The Los Angeles Dodgers spent the early part of Game 5 trying to distract Cubs left-hander Jon Lester by having their hitters regularly square to bunt and by taking big leads once they reached base. But it stands to reason that the Dodgers might have distracted themselves more than Lester, because they weren't always comfortable executing the strategy. When Enrique Hernandez reached base in the first inning, he took massive leads and kept feinting, but when Lester threw the ball homeward, Hernandez would almost always move back toward the first, wary of the possibility that catcher David Ross might throw behind him. Because of this, Hernandez's secondary leads were terrible, and it might've cost him a base and the Dodgers a run when he was unable to take third on a Corey Seager single. Justin Turner faked a bunt in his first plate appearance and took a strike, and the rest of the at-bat, L.A.'s best hitter this postseason was out of sorts; he ended up striking out with an ugly swing. When Joc Pederson did drop a bunt, Lester stared into the Dodgers' dugout; you can see it here.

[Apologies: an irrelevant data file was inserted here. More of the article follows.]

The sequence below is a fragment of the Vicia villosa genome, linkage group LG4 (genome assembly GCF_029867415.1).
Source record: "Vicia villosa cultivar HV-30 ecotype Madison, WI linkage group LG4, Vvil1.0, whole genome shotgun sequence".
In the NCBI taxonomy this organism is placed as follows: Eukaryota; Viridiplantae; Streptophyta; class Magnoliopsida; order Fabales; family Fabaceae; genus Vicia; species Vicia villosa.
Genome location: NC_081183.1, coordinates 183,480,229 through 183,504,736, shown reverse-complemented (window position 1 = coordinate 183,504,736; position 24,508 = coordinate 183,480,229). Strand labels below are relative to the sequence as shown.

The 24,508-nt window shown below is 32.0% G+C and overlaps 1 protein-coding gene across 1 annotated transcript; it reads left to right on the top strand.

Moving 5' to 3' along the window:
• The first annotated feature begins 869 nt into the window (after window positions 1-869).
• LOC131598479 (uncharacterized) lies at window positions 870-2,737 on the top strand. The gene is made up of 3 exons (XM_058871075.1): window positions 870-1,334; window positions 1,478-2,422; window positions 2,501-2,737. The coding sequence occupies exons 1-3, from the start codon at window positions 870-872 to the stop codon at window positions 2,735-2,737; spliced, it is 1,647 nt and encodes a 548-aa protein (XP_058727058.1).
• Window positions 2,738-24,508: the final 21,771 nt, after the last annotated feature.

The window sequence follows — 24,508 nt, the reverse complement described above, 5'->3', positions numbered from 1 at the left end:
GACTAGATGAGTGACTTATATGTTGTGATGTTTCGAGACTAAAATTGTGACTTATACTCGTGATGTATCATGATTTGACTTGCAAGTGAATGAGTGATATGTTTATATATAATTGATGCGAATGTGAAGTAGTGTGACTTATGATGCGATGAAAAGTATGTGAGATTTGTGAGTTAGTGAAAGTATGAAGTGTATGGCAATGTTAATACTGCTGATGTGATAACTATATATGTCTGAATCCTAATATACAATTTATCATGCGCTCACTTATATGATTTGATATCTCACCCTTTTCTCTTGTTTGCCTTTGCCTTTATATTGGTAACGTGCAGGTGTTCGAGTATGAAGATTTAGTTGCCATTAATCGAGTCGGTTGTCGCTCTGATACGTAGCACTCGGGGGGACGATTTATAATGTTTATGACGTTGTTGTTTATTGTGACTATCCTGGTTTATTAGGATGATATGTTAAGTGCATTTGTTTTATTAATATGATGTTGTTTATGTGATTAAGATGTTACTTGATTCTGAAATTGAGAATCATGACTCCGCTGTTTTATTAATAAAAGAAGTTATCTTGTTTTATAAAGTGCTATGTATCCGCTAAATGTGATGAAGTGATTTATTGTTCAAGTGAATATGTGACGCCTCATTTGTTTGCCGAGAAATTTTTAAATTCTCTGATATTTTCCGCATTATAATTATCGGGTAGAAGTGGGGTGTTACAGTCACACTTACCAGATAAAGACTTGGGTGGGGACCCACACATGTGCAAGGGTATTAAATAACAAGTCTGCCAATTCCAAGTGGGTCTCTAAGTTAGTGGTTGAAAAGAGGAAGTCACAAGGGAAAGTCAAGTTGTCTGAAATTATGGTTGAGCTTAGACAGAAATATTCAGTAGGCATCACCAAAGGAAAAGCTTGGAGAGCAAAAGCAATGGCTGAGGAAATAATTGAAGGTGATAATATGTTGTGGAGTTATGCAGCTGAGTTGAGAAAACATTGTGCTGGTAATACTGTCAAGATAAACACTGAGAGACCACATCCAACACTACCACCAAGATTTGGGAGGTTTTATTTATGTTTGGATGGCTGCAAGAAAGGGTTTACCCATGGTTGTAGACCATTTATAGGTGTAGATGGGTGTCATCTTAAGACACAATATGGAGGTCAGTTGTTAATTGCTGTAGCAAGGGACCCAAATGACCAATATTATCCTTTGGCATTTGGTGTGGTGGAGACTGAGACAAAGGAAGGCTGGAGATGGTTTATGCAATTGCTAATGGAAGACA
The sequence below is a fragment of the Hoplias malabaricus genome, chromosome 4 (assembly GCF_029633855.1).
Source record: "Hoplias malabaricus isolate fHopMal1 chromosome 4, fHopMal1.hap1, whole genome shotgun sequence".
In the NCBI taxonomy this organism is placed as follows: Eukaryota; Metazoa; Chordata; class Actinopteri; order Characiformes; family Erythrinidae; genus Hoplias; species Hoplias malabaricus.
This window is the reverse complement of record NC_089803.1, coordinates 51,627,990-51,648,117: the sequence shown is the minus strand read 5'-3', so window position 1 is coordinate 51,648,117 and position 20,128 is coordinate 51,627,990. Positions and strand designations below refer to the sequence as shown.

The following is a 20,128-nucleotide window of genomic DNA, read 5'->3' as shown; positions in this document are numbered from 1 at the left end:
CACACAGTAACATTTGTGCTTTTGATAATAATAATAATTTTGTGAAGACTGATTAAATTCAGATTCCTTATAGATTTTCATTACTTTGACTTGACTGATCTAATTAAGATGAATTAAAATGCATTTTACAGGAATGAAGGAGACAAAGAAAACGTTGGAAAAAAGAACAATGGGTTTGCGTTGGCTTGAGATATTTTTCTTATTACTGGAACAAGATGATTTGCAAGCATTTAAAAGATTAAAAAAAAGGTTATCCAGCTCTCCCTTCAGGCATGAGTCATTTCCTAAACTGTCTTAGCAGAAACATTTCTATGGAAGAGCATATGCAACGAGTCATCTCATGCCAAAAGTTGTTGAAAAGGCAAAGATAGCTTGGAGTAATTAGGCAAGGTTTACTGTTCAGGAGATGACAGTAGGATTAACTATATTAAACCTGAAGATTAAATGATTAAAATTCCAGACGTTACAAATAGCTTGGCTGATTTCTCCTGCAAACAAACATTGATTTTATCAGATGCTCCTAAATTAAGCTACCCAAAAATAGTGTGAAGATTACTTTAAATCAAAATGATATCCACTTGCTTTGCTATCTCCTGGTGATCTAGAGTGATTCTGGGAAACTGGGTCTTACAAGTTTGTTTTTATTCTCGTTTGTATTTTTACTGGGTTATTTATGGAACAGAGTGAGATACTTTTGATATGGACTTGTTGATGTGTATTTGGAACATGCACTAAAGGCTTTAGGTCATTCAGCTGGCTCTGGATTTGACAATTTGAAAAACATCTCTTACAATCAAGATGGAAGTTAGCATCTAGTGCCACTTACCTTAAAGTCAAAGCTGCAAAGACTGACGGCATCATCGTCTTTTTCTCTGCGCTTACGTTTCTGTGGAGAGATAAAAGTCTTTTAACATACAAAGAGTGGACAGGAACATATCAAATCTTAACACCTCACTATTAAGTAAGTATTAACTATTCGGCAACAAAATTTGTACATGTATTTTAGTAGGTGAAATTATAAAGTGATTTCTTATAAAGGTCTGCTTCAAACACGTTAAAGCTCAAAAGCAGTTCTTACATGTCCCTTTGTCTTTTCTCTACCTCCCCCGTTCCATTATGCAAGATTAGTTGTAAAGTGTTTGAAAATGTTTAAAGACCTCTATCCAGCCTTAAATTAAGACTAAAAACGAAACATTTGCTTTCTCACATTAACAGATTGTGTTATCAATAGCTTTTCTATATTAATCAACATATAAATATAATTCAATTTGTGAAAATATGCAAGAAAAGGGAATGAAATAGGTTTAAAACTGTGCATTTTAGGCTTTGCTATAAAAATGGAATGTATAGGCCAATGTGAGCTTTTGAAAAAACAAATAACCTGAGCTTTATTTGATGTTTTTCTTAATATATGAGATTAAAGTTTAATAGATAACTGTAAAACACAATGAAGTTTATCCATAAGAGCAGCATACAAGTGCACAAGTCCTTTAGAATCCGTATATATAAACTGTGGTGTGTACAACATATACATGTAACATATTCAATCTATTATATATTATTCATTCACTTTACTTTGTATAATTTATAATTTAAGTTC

Many other National League teams have tried to attack Lester's inability to throw to bases the past couple of years, with varying degrees of success.